Assuming you did not spend the summer under a rock, you probably heard that the Wonder Woman movie did quite well at the box office. (And by “quite well,” I mean, “was biggest-grossing movie ever helmed by a solo female director,” according to Forbes.) You’d be forgiven, then, for thinking Leigh Bardugo’s WONDER WOMAN: WARBRINGER was a novelization of the film, covering familiar territory.
You would be wrong.
An entirely original tale, Warbringer tells the story of a teenage Diana, desperate to prove herself worthy of being an Amazon despite being the only one among them who has not been tested in battle. When Diana rescues 17-year-old Alia from a boat accident off the coast of Themyscira, she knows she’s risking exile – but she doesn’t realize she’s putting the entire island in danger. Alia is also a descendant of Helen of Troy, fated to throw the world into a new age of war. As Diana and Alia try to avert the prophecy, they travel the globe, amass an endearing, eccentric, and wise-cracking group of friends, and fight off enemies both mortal and mythological.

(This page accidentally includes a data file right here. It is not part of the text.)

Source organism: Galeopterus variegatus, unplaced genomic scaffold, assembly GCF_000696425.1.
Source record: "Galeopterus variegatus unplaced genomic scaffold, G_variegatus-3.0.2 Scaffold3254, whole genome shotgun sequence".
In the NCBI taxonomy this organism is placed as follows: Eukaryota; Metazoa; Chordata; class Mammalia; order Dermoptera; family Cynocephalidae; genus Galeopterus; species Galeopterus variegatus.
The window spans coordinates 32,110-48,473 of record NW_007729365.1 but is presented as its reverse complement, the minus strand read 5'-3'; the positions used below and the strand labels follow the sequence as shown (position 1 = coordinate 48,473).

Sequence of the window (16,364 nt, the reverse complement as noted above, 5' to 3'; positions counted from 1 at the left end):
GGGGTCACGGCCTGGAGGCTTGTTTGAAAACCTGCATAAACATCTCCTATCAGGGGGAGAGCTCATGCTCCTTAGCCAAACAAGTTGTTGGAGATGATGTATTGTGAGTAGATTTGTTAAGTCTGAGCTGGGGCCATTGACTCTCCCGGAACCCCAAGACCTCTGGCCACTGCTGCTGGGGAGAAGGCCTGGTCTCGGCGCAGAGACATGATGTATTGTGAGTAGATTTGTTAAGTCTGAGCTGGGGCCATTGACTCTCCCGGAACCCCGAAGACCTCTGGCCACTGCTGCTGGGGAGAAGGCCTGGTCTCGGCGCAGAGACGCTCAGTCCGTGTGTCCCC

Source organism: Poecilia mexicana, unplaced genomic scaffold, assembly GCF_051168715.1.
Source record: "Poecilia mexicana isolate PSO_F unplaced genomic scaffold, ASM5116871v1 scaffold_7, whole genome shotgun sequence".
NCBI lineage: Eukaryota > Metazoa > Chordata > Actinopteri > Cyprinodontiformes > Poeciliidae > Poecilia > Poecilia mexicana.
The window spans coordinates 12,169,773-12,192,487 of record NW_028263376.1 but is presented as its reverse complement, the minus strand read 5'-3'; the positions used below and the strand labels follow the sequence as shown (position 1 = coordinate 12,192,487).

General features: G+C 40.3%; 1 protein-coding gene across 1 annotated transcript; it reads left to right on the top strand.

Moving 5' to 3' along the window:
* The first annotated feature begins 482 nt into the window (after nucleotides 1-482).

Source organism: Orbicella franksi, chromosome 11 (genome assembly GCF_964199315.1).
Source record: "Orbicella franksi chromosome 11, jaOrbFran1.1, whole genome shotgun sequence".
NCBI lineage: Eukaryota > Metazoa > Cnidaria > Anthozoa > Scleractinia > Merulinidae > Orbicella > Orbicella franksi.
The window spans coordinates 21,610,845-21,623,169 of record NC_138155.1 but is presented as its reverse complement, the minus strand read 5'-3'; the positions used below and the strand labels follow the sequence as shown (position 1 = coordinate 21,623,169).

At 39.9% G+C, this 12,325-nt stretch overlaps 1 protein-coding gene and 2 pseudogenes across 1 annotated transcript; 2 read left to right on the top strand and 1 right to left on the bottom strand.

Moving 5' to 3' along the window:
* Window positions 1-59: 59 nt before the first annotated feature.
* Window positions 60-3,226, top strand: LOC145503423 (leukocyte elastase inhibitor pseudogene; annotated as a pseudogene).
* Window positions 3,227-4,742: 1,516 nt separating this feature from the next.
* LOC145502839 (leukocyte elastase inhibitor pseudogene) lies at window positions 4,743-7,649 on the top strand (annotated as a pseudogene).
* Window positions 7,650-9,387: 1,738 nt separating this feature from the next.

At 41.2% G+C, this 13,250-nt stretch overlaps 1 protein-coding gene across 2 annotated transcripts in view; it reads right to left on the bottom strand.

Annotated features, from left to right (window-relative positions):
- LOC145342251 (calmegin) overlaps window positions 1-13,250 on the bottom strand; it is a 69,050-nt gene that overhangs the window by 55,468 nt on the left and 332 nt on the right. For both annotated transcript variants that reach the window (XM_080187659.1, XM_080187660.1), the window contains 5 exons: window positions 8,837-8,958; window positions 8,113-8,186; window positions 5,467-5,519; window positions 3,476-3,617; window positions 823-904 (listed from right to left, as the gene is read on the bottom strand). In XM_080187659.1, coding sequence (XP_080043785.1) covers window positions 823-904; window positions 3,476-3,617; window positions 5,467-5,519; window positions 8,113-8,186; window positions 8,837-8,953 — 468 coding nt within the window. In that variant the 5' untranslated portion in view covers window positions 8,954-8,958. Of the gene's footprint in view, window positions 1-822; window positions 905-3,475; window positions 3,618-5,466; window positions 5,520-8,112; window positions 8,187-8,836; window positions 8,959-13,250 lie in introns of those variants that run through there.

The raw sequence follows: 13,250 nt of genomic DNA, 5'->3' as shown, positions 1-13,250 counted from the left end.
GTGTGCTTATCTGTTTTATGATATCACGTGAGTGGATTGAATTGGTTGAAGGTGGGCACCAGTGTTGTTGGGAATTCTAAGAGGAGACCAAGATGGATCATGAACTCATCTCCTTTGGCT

Warbringer is fast-paced and funny, with enough in-jokes and Easter eggs to please the most die-hard WW fans – but because it’s an origin story, no prior comics knowledge is required. It’s also a coming of age story, as both Diana and Alia struggle to understand themselves and their place in the world. There’s a depth and emotional resonance to the story that feels incredibly real, despite the mythology and superhero angle.
If you’re a fan of Leigh Bardugo’s previous work, such as Shadow & Bone or Six of Crows, you’ll definitely enjoy this – it’s modern, yes, but still showcases her eye for detail, her rich characterization, and her sharp, funny dialogue. If you haven’t read her books before, Warbringer is a great introduction to a brilliant, insightful, and accessible author.
And just like the movie, you’ll be clamoring for a sequel.